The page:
### Learning Objectives

- Use an exponential model (when appropriate) to describe the relationship between two quantitative variables. Interpret the model in context.

We now investigate an exponential model for **decline **in a population over time.

### Example

## Winter-run Chinook Salmon on the Sacramento River

The U.S. Endangered Species Act lists nine populations of Chinook salmon as either threatened or endangered. One such population is the winter-run Chinook salmon of the Sacramento River in northern California. The Chinook was first listed as endangered in 1994.

A number of factors contributed to the decline of the Chinook on the Sacramento River. Chief among these was the construction of the Red Bluff Diversion Dam in 1967. The dam deprived a large number of adult salmon access to necessary coldwater spawning grounds.

Researchers collected data on the Chinook population at the Red Bluff Dam. This data suggests that the population declined from about 40,000 in 1970 to below 200 in 1994. Click here to see the data.

Here is a scatterplot of the data for the years 1970 through 1994. The scatterplot has a nonlinear form with a negative association between the variables. In other words, we see that the population is declining.

Note: We defined *t*, our explanatory variable, to be *Number of years after 1970*. The response variable is the *Number of Chinook salmon present in the Sacramento River*.

Our goal is to model the decline of the Sacramento River Chinook population.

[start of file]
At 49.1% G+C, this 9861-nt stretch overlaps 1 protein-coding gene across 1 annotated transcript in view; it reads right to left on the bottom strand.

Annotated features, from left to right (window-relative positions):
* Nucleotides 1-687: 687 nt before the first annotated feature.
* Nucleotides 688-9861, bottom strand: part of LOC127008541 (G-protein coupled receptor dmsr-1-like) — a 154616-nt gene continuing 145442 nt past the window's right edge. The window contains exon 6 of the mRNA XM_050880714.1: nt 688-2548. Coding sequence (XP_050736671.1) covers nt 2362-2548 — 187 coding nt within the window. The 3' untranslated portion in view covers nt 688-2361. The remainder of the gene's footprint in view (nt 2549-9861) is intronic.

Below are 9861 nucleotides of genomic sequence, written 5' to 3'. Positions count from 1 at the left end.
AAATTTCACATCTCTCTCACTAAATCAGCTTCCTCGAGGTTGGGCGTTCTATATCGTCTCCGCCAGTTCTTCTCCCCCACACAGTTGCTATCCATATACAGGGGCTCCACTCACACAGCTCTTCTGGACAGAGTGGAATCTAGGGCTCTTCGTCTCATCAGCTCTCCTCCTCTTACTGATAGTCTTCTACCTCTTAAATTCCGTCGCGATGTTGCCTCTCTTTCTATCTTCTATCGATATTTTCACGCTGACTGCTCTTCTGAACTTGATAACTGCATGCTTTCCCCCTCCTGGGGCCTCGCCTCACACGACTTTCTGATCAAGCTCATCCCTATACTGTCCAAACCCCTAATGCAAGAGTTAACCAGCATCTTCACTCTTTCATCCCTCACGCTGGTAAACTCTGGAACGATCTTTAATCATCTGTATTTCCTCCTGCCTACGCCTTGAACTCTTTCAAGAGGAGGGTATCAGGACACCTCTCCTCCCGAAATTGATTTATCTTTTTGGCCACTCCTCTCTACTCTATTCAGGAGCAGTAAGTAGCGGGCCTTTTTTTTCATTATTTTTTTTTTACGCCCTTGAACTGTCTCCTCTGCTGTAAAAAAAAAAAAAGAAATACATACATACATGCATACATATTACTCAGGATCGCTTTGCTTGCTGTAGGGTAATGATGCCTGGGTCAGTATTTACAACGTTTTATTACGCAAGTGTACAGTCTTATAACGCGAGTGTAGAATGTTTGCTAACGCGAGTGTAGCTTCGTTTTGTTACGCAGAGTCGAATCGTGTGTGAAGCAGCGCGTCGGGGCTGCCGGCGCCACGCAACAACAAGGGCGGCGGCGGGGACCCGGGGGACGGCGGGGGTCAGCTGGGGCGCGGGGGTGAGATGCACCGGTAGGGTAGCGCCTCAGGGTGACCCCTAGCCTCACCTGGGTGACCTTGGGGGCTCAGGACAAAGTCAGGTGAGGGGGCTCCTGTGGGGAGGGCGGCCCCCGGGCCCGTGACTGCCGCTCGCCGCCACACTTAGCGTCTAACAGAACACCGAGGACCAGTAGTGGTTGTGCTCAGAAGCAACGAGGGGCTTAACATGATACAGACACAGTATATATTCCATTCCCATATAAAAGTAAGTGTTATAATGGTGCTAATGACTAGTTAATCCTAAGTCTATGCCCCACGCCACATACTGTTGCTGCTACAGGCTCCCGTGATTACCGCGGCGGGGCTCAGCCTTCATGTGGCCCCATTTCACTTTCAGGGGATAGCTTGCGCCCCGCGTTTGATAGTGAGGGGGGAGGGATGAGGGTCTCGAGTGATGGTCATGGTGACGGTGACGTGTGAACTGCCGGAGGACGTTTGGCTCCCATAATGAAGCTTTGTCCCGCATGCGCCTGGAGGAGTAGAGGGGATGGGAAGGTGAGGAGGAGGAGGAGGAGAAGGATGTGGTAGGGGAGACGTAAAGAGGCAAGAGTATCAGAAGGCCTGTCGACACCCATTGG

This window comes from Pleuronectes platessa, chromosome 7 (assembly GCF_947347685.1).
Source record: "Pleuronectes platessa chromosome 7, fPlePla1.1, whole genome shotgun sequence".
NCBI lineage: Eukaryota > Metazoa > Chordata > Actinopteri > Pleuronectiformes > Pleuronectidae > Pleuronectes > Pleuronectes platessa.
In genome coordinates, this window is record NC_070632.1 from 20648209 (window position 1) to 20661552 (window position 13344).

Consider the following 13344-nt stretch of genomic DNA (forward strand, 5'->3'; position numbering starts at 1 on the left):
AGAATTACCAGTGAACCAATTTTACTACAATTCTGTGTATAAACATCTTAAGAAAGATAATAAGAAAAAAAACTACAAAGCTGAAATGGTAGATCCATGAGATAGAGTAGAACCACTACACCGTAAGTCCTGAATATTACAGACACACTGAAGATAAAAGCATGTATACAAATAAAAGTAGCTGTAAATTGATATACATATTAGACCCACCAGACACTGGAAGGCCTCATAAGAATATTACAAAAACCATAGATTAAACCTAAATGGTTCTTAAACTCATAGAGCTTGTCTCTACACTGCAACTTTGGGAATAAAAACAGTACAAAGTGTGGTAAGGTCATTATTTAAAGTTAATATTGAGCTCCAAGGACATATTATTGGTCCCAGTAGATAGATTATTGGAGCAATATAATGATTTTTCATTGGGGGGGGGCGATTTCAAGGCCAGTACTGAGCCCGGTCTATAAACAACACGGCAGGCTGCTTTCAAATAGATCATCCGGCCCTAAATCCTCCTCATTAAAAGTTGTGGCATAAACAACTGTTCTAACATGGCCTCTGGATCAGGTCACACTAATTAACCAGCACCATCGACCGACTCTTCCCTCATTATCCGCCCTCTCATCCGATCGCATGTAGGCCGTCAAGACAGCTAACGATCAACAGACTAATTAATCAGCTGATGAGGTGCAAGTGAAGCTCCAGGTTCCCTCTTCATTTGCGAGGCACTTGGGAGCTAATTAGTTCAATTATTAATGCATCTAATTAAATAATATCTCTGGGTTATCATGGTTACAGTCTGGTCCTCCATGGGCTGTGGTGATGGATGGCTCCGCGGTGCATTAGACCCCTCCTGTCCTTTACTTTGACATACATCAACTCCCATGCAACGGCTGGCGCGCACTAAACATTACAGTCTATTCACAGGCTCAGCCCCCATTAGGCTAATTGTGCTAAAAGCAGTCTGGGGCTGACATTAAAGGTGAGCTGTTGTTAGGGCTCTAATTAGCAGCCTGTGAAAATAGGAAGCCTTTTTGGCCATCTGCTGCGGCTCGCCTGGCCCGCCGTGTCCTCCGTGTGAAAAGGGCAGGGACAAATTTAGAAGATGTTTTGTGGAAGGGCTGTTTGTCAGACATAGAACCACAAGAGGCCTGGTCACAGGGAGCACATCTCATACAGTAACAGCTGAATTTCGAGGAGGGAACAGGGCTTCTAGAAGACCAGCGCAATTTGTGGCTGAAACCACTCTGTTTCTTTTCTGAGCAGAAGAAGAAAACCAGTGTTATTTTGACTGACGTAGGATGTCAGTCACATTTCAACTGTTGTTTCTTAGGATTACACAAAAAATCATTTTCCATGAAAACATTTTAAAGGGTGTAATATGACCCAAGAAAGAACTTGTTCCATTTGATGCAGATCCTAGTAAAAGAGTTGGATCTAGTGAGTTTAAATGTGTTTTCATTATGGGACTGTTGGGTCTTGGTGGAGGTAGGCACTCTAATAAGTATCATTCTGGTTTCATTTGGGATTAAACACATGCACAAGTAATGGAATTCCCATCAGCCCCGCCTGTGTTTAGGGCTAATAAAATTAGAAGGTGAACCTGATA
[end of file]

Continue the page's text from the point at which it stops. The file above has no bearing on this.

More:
In the scatterplot below, we fit an exponential model to the data for the years 1970 through 1994. Notice that this model summarizes the pattern in the data, but the relationship is not as strong as we saw in the eagle data. There is more scatter about the exponential curve.

The equation of the exponential model is Predicted Chinook population = 49,304 (0.854)^{t}.

Now we use the exponential model to make predictions about the Chinook population. We expect fairly large prediction errors because the association is not strong.

In 1994 (*t* = 24), there were 186 Chinook salmon in the Sacramento River, according to the data.

According to the model: Predicted Chinook population = 49,304 (0.854)^{24} = 1,117.

The exponential model overestimates the number of Chinook salmon by 1,117 − 186 = 931 for that year. We can tell from the graph that this prediction error is small relative to the prediction error for most of the other years. (The data point for 1994, when *t* = 24, is much closer to the curve than are other data points.)

In 2003 (*t* = 33), there were 9,757 Chinook, according to the data.

According to the model: Predicted Chinook population = 49,304 (0.854)^{33} = 270.

The exponential model underestimates the number of Chinook by 9,757 − 270 = 9,487. This is a huge prediction error. But wait – this is an example of extrapolation: 2003 falls outside of the range of the data used to find the model. The model gives unreliable estimates for years outside the range of 1975 through 1994. If you look at the data table, you will see that the Chinook population started to increase again after 1994, with large increases in 2002 and 2003. Because the pattern changes after 1994, this exponential model gives unreliable predictions for years after 1994. (This turnaround was the result of the removal of two dams on the Sacramento River and opening the dam gates for 8 months a year at the Red Bluff Diversion Dam to allow for fish migration to winter spawning areas.)

Note: In *Examining Relationships: Quantitative Data*, we investigated techniques for assessing the fit of a linear model, such as residual plots, *r*^{2} and *s _{e}*. We do not formally investigate residuals for exponential functions in this course. We also do not develop formal techniques for assessing the fit of an exponential model.